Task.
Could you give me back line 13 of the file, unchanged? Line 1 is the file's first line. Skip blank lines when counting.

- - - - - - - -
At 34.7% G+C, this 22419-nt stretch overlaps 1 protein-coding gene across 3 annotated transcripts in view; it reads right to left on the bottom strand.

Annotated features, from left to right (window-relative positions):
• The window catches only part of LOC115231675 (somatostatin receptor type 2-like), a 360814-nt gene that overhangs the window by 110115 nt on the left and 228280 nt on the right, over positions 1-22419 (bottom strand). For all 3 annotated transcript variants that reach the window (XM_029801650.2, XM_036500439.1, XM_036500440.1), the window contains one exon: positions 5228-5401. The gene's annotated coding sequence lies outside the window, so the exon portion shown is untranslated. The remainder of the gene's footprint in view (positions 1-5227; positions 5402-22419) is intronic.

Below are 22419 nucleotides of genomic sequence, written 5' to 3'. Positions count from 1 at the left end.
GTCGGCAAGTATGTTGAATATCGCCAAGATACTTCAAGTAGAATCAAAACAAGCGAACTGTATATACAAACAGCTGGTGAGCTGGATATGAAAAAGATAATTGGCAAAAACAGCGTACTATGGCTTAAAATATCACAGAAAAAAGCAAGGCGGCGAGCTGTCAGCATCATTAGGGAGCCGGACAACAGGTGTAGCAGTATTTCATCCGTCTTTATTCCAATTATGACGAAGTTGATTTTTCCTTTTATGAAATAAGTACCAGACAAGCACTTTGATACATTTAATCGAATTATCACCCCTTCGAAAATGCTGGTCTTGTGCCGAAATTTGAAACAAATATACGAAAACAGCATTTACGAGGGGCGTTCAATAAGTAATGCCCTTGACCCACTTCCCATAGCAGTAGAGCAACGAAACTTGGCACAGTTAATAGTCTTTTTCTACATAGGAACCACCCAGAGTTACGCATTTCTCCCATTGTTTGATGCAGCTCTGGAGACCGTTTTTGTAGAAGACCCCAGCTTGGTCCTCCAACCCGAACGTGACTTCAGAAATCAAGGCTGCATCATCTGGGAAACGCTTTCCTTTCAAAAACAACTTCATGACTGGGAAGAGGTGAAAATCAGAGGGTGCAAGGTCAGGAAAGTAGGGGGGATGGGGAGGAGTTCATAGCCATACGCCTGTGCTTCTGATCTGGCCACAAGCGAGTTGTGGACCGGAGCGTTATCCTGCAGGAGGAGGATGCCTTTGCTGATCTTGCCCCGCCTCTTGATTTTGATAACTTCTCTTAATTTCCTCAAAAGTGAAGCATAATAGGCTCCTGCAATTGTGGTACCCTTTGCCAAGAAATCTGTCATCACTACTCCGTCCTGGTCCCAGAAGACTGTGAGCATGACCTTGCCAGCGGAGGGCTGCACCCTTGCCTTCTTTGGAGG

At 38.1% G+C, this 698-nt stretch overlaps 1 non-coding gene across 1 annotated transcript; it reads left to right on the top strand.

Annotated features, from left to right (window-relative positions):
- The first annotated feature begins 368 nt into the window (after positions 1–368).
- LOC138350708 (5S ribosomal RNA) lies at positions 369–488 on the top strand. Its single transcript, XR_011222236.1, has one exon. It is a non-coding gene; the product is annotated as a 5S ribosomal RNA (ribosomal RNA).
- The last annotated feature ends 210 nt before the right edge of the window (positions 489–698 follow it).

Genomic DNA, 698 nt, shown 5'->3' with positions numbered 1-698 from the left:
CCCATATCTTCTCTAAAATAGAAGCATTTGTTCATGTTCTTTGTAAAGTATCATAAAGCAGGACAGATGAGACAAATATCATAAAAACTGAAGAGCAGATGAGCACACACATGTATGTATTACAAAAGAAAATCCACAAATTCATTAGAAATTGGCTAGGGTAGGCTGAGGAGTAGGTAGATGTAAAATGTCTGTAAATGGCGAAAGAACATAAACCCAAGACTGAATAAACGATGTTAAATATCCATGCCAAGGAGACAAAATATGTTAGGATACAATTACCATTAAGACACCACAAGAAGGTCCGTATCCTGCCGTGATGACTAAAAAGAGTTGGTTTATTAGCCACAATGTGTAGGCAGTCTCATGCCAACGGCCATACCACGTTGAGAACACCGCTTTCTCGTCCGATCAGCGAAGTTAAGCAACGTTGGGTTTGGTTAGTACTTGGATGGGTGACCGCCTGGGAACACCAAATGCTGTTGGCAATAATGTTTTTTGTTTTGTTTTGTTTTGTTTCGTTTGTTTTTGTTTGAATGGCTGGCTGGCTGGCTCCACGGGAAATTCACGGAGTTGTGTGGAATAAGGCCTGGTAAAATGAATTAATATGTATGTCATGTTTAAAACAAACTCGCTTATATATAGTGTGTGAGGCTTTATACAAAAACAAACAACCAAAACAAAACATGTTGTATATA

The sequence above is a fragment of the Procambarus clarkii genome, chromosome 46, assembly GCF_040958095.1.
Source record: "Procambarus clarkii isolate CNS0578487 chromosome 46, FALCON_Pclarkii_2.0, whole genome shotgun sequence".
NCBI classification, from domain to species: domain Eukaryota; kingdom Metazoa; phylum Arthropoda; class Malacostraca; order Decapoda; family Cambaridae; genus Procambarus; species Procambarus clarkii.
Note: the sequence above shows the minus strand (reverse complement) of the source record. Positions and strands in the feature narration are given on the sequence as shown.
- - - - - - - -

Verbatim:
The sequence above is a fragment of the Procambarus clarkii genome, chromosome 46, assembly GCF_040958095.1.